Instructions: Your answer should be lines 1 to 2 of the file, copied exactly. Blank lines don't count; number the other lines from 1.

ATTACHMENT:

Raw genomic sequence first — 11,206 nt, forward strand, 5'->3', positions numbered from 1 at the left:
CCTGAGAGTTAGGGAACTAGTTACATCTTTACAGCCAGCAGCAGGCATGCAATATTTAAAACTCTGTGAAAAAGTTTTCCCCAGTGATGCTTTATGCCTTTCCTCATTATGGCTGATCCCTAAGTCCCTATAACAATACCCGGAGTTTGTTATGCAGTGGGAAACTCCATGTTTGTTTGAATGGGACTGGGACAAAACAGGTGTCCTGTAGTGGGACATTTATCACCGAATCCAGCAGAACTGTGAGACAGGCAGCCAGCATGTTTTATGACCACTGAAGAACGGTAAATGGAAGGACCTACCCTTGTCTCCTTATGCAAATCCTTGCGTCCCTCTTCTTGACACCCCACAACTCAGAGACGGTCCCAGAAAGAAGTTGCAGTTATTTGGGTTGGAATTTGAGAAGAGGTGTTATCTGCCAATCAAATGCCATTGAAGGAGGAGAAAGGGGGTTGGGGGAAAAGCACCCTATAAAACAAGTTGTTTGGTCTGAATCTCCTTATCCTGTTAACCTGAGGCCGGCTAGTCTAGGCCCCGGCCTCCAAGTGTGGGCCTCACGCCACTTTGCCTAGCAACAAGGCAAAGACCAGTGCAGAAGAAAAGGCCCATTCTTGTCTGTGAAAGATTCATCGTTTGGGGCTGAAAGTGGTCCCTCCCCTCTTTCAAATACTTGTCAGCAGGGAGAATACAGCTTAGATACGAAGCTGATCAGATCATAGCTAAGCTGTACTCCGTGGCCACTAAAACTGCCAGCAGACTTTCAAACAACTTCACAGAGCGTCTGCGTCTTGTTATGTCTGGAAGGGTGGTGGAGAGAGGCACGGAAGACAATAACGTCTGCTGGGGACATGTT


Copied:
Raw genomic sequence first — 11,206 nt, forward strand, 5'->3', positions numbered from 1 at the left:
CCTGAGAGTTAGGGAACTAGTTACATCTTTACAGCCAGCAGCAGGCATGCAATATTTAAAACTCTGTGAAAAAGTTTTCCCCAGTGATGCTTTATGCCTTTCCTCATTATGGCTGATCCCTAAGTCCCTATAACAATACCCGGAGTTTGTTATGCAGTGGGAAACTCCATGTTTGTTTGAATGGGACTGGGACAAAACAGGTGTCCTGTAGTGGGACATTTATCACCGAATCCAGCAGAACTGTGAGACAGGCAGCCAGCATGTTTTATGACCACTGAAGAACGGTAAATGGAAGGACCTACCCTTGTCTCCTTATGCAAATCCTTGCGTCCCTCTTCTTGACACCCCACAACTCAGAGACGGTCCCAGAAAGAAGTTGCAGTTATTTGGGTTGGAATTTGAGAAGAGGTGTTATCTGCCAATCAAATGCCATTGAAGGAGGAGAAAGGGGGTTGGGGGAAAAGCACCCTATAAAACAAGTTGTTTGGTCTGAATCTCCTTATCCTGTTAACCTGAGGCCGGCTAGTCTAGGCCCCGGCCTCCAAGTGTGGGCCTCACGCCACTTTGCCTAGCAACAAGGCAAAGACCAGTGCAGAAGAAAAGGCCCATTCTTGTCTGTGAAAGATTCATCGTTTGGGGCTGAAAGTGGTCCCTCCCCTCTTTCAAATACTTGTCAGCAGGGAGAATACAGCTTAGATACGAAGCTGATCAGATCATAGCTAAGCTGTACTCCGTGGCCACTAAAACTGCCAGCAGACTTTCAAACAACTTCACAGAGCGTCTGCGTCTTGTTATGTCTGGAAGGGTGGTGGAGAGAGGCACGGAAGACAATAACGTCTGCTGGGGACATGTT